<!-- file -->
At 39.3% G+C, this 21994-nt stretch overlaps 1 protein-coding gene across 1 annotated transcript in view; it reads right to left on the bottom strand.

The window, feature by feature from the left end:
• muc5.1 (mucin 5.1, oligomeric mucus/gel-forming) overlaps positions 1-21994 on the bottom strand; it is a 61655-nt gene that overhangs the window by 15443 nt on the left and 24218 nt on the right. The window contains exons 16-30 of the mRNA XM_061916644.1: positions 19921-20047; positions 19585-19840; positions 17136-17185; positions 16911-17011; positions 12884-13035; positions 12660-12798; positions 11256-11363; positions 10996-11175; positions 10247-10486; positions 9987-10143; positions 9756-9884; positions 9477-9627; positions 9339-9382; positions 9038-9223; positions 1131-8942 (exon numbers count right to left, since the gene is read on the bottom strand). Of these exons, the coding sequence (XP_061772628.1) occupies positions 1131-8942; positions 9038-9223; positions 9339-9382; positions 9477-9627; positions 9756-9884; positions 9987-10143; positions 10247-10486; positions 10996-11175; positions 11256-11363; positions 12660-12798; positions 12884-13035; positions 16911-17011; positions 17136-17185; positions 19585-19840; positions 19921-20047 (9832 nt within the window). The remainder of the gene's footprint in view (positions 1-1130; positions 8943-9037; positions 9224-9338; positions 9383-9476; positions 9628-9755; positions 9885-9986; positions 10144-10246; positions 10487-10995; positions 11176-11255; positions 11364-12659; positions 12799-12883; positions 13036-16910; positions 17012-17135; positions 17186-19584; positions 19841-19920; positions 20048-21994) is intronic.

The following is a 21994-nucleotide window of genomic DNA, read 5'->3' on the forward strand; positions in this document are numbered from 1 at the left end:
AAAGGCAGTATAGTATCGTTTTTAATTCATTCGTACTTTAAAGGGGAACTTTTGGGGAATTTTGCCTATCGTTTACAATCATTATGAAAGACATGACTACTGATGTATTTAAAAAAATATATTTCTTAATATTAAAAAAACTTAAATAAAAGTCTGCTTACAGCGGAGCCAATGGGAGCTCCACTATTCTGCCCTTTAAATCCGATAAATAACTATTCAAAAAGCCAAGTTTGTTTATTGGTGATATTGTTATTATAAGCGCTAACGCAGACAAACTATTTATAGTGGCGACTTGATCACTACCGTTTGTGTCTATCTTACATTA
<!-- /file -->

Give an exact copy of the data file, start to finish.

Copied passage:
At 39.3% G+C, this 21994-nt stretch overlaps 1 protein-coding gene across 1 annotated transcript in view; it reads right to left on the bottom strand.

The window, feature by feature from the left end:
• muc5.1 (mucin 5.1, oligomeric mucus/gel-forming) overlaps positions 1-21994 on the bottom strand; it is a 61655-nt gene that overhangs the window by 15443 nt on the left and 24218 nt on the right. The window contains exons 16-30 of the mRNA XM_061916644.1: positions 19921-20047; positions 19585-19840; positions 17136-17185; positions 16911-17011; positions 12884-13035; positions 12660-12798; positions 11256-11363; positions 10996-11175; positions 10247-10486; positions 9987-10143; positions 9756-9884; positions 9477-9627; positions 9339-9382; positions 9038-9223; positions 1131-8942 (exon numbers count right to left, since the gene is read on the bottom strand). Of these exons, the coding sequence (XP_061772628.1) occupies positions 1131-8942; positions 9038-9223; positions 9339-9382; positions 9477-9627; positions 9756-9884; positions 9987-10143; positions 10247-10486; positions 10996-11175; positions 11256-11363; positions 12660-12798; positions 12884-13035; positions 16911-17011; positions 17136-17185; positions 19585-19840; positions 19921-20047 (9832 nt within the window). The remainder of the gene's footprint in view (positions 1-1130; positions 8943-9037; positions 9224-9338; positions 9383-9476; positions 9628-9755; positions 9885-9986; positions 10144-10246; positions 10487-10995; positions 11176-11255; positions 11364-12659; positions 12799-12883; positions 13036-16910; positions 17012-17135; positions 17186-19584; positions 19841-19920; positions 20048-21994) is intronic.

The following is a 21994-nucleotide window of genomic DNA, read 5'->3' on the forward strand; positions in this document are numbered from 1 at the left end:
AAAGGCAGTATAGTATCGTTTTTAATTCATTCGTACTTTAAAGGGGAACTTTTGGGGAATTTTGCCTATCGTTTACAATCATTATGAAAGACATGACTACTGATGTATTTAAAAAAATATATTTCTTAATATTAAAAAAACTTAAATAAAAGTCTGCTTACAGCGGAGCCAATGGGAGCTCCACTATTCTGCCCTTTAAATCCGATAAATAACTATTCAAAAAGCCAAGTTTGTTTATTGGTGATATTGTTATTATAAGCGCTAACGCAGACAAACTATTTATAGTGGCGACTTGATCACTACCGTTTGTGTCTATCTTACATTA